Kevin Ollie was a nemesis of Syracuse when he played at UConn, battling against the Orange(men) from ’91-’95 in Big East classics. He stood on the sideline against Jim Boeheim as head coach of the Huskies and both teams were still in the Big East, upsetting #6 SU in Hartford that season. In ’14 he even led Connecticut to the national championship, a fourth title which distanced the Huskies’ March success even more from SU.
Now, Ollie could be back to becoming a thorn in the side of the Orange and others. He is heading up a team named Overtime Elite, and it’ll give high school players another alternative to college basketball. It’s for top prospects between 16-18 years old, and will match them up against top tier prep school and international teams. It will be for high school-aged players who want a year-round basketball environment. Who needs school!?
OTE will pay six-figure “financial packages” for players to share in revenue from name, image and likeness, jersey sales, trading cards and NFTs like Top Shot. Get your OTE Dior Johnson jerseys at Fanatics now! The rub is that being paid, the players will forfeit their college eligibility. So players in the OTE will spend their junior and senior high school years there, then jump directly to the G League or NBA.
Options are a plus for premier athletes these days. There’s programs, athletic departments, television and radio networks, and arenas that make money off them. Coaches sign multi-million dollar deals because of them. Those same coaches can jump at the better opportunity on a dime. Players should have choices. They have more than ever before.
A teenager could go directly to the G League and make money, then enter the NBA Draft. He could head across seas and try to make some money before entering the pros stateside (like LaMelo Ball). He could go to college, make some cash with NIL opportunities, net more experience while building some exposure. He can enter a transfer portal and jump programs immediately. He can also now enter the OTE and grab a paycheck at 16 years old. But the explosion of these avenues also pushes kids further from the education component as well. And the road to the NBA is littered with kids who won’t ever sniff MSG or Staples Center.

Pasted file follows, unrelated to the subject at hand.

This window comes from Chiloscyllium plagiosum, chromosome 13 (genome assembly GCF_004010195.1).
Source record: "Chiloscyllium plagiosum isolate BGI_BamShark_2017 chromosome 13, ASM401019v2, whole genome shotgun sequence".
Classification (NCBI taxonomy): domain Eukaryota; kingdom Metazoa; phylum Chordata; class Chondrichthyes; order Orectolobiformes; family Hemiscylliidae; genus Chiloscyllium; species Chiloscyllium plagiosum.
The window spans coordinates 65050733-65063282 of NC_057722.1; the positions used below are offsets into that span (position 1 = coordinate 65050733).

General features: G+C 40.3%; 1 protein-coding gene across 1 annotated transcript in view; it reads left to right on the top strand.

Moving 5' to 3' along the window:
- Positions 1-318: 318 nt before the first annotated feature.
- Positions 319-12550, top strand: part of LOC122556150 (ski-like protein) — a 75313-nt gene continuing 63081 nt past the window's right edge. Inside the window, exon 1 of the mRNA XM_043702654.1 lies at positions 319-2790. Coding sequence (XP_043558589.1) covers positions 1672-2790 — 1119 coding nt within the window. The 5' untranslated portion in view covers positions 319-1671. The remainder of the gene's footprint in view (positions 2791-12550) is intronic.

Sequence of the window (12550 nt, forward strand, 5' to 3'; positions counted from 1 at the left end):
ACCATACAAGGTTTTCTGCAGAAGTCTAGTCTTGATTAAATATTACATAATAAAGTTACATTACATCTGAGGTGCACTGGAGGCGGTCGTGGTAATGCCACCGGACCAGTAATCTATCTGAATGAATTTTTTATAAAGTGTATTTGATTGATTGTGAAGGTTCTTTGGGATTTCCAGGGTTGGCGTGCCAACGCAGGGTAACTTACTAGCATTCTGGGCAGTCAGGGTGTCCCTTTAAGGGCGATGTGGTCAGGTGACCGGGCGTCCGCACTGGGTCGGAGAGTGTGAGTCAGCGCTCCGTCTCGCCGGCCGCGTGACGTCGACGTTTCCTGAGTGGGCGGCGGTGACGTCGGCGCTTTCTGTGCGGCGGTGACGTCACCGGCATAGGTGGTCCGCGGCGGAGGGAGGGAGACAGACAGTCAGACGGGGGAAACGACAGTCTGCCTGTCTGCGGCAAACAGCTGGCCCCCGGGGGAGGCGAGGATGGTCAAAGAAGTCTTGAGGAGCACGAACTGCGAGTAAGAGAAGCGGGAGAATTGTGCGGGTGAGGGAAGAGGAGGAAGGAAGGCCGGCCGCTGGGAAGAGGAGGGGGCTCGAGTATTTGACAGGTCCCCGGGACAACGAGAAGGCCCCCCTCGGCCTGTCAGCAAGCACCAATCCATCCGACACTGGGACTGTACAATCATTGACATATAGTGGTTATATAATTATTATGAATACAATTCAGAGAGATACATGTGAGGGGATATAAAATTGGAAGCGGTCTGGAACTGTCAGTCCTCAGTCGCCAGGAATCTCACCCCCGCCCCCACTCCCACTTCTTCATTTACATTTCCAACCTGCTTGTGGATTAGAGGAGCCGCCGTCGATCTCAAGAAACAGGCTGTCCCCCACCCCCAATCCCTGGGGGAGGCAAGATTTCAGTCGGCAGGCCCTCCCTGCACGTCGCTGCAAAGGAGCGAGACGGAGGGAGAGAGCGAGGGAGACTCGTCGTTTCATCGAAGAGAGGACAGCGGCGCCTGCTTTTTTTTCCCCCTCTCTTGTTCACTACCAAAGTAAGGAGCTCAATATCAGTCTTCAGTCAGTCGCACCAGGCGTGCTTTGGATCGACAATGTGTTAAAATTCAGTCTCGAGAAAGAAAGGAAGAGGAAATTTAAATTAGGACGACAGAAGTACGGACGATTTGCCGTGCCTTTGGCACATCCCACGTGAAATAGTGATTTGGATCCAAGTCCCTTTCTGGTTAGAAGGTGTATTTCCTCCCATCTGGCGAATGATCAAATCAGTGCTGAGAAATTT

OTE will offer tutoring services. Obviously few elite college players have been earning degrees for decades anyway. They’d jump to the NBA well before the final semester as a senior. However, what will happen to all these players who have dreams on the NBA and don’t make it?
Syracuse is a prime example. You’ll earn $100 in Carrier Dome gift cards if you find a two-round NBA mock draft with either Quincy Guerrier or Alan Griffin on them. Both are prepared to leave school early. We’ve seen many players chase the NBA dollars quickly and them flame out. Tyler Ennis plays in Turkey. Tyler Lydon played two seasons in the NBA and is now out of basketball. Malachi Richardson is in the G League. All were first-round picks who left SU early.
These are the “success stories” who at least made first-round money. How about the second-round picks who are guaranteed nothing, then realize they’ve spent their entire adolescence avoiding school and chasing hoops. Syracuse and other programs will likely be recruiting sophomore or junior high school players who may just join OTE for a paycheck instead. College coaches may have to convince teenagers and their families to forgo the money now, and come play for free or minimal NIL deals. Players that play for OTE will be immediately ineligible for college, lessening the pool of recruits. Observers believe Roy Williams retirement was a harbinger of things to come for the old-school coaches. Will they want to navigate this new landscape? Another headache just appeared with OTE.